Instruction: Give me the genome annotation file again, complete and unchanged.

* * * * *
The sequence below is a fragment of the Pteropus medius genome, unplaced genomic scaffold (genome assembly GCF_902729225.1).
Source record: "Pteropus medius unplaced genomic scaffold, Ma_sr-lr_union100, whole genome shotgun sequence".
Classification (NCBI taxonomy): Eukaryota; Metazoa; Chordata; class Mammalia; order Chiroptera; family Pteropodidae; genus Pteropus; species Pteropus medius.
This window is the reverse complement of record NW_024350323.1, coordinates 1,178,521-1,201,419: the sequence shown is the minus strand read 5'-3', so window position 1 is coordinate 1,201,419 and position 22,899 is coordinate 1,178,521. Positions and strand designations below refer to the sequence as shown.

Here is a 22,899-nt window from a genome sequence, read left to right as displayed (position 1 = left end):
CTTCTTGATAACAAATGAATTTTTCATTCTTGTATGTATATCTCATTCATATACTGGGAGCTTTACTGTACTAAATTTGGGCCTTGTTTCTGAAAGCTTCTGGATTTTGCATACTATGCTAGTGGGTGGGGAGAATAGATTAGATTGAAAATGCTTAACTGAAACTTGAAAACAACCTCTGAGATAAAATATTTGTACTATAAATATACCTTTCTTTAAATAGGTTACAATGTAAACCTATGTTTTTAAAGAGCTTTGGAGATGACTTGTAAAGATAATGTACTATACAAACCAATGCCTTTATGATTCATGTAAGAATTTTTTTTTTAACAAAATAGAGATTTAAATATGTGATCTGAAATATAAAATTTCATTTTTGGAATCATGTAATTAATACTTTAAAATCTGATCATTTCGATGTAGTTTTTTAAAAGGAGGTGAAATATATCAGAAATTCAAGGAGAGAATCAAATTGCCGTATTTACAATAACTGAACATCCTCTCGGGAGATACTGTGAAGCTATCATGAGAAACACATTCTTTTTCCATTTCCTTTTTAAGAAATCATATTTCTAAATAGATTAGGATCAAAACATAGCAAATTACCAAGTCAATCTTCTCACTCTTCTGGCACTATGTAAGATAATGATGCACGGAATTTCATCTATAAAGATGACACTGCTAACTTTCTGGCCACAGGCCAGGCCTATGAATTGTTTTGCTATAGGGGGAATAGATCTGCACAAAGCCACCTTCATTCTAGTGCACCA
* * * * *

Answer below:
The sequence below is a fragment of the Pteropus medius genome, unplaced genomic scaffold (genome assembly GCF_902729225.1).
Source record: "Pteropus medius unplaced genomic scaffold, Ma_sr-lr_union100, whole genome shotgun sequence".
Classification (NCBI taxonomy): Eukaryota; Metazoa; Chordata; class Mammalia; order Chiroptera; family Pteropodidae; genus Pteropus; species Pteropus medius.
This window is the reverse complement of record NW_024350323.1, coordinates 1,178,521-1,201,419: the sequence shown is the minus strand read 5'-3', so window position 1 is coordinate 1,201,419 and position 22,899 is coordinate 1,178,521. Positions and strand designations below refer to the sequence as shown.

Here is a 22,899-nt window from a genome sequence, read left to right as displayed (position 1 = left end):
CTTCTTGATAACAAATGAATTTTTCATTCTTGTATGTATATCTCATTCATATACTGGGAGCTTTACTGTACTAAATTTGGGCCTTGTTTCTGAAAGCTTCTGGATTTTGCATACTATGCTAGTGGGTGGGGAGAATAGATTAGATTGAAAATGCTTAACTGAAACTTGAAAACAACCTCTGAGATAAAATATTTGTACTATAAATATACCTTTCTTTAAATAGGTTACAATGTAAACCTATGTTTTTAAAGAGCTTTGGAGATGACTTGTAAAGATAATGTACTATACAAACCAATGCCTTTATGATTCATGTAAGAATTTTTTTTTTAACAAAATAGAGATTTAAATATGTGATCTGAAATATAAAATTTCATTTTTGGAATCATGTAATTAATACTTTAAAATCTGATCATTTCGATGTAGTTTTTTAAAAGGAGGTGAAATATATCAGAAATTCAAGGAGAGAATCAAATTGCCGTATTTACAATAACTGAACATCCTCTCGGGAGATACTGTGAAGCTATCATGAGAAACACATTCTTTTTCCATTTCCTTTTTAAGAAATCATATTTCTAAATAGATTAGGATCAAAACATAGCAAATTACCAAGTCAATCTTCTCACTCTTCTGGCACTATGTAAGATAATGATGCACGGAATTTCATCTATAAAGATGACACTGCTAACTTTCTGGCCACAGGCCAGGCCTATGAATTGTTTTGCTATAGGGGGAATAGATCTGCACAAAGCCACCTTCATTCTAGTGCACCA